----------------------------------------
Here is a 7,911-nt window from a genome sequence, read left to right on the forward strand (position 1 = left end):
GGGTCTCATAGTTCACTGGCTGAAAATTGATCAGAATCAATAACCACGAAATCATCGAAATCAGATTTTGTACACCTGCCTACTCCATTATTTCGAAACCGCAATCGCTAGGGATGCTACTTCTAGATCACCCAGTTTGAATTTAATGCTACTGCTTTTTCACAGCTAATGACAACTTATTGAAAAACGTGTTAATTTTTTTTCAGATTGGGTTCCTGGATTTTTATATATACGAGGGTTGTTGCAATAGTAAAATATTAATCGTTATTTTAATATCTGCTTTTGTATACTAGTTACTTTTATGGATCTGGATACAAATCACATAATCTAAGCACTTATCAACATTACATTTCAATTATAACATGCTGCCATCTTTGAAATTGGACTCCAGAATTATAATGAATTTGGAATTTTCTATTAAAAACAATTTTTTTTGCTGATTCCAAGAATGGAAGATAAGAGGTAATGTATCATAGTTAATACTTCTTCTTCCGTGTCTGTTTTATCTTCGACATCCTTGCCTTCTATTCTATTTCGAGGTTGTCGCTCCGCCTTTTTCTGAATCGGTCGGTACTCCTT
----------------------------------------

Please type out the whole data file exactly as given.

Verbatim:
Here is a 7,911-nt window from a genome sequence, read left to right on the forward strand (position 1 = left end):
GGGTCTCATAGTTCACTGGCTGAAAATTGATCAGAATCAATAACCACGAAATCATCGAAATCAGATTTTGTACACCTGCCTACTCCATTATTTCGAAACCGCAATCGCTAGGGATGCTACTTCTAGATCACCCAGTTTGAATTTAATGCTACTGCTTTTTCACAGCTAATGACAACTTATTGAAAAACGTGTTAATTTTTTTTCAGATTGGGTTCCTGGATTTTTATATATACGAGGGTTGTTGCAATAGTAAAATATTAATCGTTATTTTAATATCTGCTTTTGTATACTAGTTACTTTTATGGATCTGGATACAAATCACATAATCTAAGCACTTATCAACATTACATTTCAATTATAACATGCTGCCATCTTTGAAATTGGACTCCAGAATTATAATGAATTTGGAATTTTCTATTAAAAACAATTTTTTTTGCTGATTCCAAGAATGGAAGATAAGAGGTAATGTATCATAGTTAATACTTCTTCTTCCGTGTCTGTTTTATCTTCGACATCCTTGCCTTCTATTCTATTTCGAGGTTGTCGCTCCGCCTTTTTCTGAATCGGTCGGTACTCCTT